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Big Week for Vod

Practical discussions about equity High-Yield Portfolios (HYP) for income
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Gengulphus
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Re: Big Week for Vod

#222026

Postby Gengulphus » May 16th, 2019, 10:16 am

moorfield wrote:As you may know Arb I already use twice x City of London IT (CTY) yield (which I find is a very good proxy for FTSE100) ...

Why use a proxy - even a very good one - when the real thing is readily available???

Gengulphus

Alaric
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Re: Big Week for Vod

#222033

Postby Alaric » May 16th, 2019, 10:43 am

Gengulphus wrote:Why use a proxy - even a very good one - when the real thing is readily available???


Yield is dividend divided by price. Is there anything that just plots dividend? I suppose you would have to use the dividends on a FTSE 100 ETF or OIECs tracker as a proxy, bearing in mind that these are net of charges.

tjh290633
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Re: Big Week for Vod

#222054

Postby tjh290633 » May 16th, 2019, 11:15 am

Lootman wrote:In the late 1980s you could have bought a basket of gilts for an average yield of 12% with minimal risk to capital. Such a portfolio would have done spectacularly well. So a HY approach can work. But after it working for 35 years and political turmoil swirling around, I'd be less sure now. My own personal red flag is the number of sectors I find to be uninvestible right now - banks, support services, utilities, retail, phones . .

Could you? I was looking after my mother-in-law's investments at the time, and shares with high coupons were usually at a premium. You could buy some gilts with lower yields which were at a discount, 8.75% T97 being a case in point. In 1980 I see that E12.25% 92 was at £86.25 and T13.75% 1993 was at £94.875 when bought, so yes, it was possible for a short period to buy below par with a guaranteed capital profit and a high income, buy later in the 1980s they were at a premium.

TJH

moorfield
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Re: Big Week for Vod

#222062

Postby moorfield » May 16th, 2019, 11:26 am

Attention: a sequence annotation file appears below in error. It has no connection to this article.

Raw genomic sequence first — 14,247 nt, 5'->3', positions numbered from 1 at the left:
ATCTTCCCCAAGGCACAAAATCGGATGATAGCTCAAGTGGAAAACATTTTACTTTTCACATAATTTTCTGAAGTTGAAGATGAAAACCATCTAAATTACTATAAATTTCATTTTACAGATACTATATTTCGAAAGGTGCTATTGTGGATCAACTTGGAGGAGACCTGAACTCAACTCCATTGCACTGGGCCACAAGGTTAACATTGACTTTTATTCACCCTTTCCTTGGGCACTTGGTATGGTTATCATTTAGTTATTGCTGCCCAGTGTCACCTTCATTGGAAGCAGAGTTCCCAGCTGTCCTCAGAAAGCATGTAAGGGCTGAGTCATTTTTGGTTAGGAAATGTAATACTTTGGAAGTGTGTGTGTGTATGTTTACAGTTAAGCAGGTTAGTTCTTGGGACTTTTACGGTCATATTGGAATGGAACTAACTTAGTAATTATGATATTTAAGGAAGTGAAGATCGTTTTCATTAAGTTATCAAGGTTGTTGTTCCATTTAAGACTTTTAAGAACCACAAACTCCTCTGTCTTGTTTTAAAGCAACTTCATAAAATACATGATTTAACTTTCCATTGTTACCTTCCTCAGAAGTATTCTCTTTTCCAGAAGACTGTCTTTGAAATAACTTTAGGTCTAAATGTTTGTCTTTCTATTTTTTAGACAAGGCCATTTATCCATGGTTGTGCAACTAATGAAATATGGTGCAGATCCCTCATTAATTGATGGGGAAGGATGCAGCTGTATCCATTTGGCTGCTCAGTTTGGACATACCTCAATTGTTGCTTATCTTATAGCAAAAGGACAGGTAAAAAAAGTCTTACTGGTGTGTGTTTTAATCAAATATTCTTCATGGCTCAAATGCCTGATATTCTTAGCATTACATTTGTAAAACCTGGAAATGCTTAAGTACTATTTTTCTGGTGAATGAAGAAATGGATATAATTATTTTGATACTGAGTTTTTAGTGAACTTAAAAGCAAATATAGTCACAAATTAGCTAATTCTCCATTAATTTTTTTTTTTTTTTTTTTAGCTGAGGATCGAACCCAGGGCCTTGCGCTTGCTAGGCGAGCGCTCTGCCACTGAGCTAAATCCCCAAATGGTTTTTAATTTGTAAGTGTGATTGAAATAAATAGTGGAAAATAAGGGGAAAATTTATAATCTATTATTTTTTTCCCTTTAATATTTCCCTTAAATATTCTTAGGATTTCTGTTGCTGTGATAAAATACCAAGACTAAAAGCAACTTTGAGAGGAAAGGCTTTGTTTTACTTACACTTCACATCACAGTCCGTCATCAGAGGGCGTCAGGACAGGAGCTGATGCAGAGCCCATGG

Lootman wrote:A quick check indicates that CTY is currently yielding 4.5% The FTSE-100 itself yields about 4%.

That means that your danger zone starts at 9%. If that is what works for you then fine, but it seems awfully high to me. If anyone could get a 9% income with little risk then he should take it. Even if you bought a basket of shares yielding 8% I would not be confident of positive cashflows over time, and certainly not of doing better than a simple index fund yielding 4%.



Gengulphus wrote:Why use a proxy - even a very good one - when the real thing is readily available???



Gengulphus posted the link I use, which shows 4.45% today. I use CTY as a proxy because that is what I would buy if I couldn’t find a suitable higher yielding candidate from FTSE100. Twice its yield may seem high but I wanted to start somewhere with the notion of a yield ceiling for (non) selection, and not averse to reducing the multiple in future. What I didn’t mention is that twice its yield is also my threshold for buying preference shares, in other words I’m happy to take a little risk of buying higher yield income provided that I’m ahead of ordinary shareholders in the queue (RE.B currently priced sub-par is one example I hold) – but prefs are O/T here of course.

moorfield
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Re: Big Week for Vod

#222586

Postby moorfield » May 17th, 2019, 11:32 pm

FWIW

Vodafone's yield on Monday, immediately before its dividend cut announced, was 10.1% (dividend 13.3192p / close 131.78p), or 2.2x that of CTY (City of London IT) yield.

Compare to my previous cutter - Carillion - whose yield immediately before its dividend cut was 9.6% :shock: (dividend 18.45p / close 192.3p) - unfortunately I omitted to record what the multiple of CTY was at the time. (viewtopic.php?f=15&t=8302&p=103748&hilit=immediately#p103748)

Food for thought.

Alaric
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Re: Big Week for Vod

#222588

Postby Alaric » May 17th, 2019, 11:40 pm

moorfield wrote:Food for thought.


The canary for Vodafone is its Corporate Bonds. These still stand above par despite having a relatively modest coupon. Bond market makers think Vodafone can service its debt.

moorfield
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Re: Big Week for Vod

#222590

Postby moorfield » May 17th, 2019, 11:45 pm

Alaric wrote: Bond market makers think Vodafone can service its debt.


Perhaps why the yield was pushed so high - the bond market doesn't really care about us ordinary shareholders does it.


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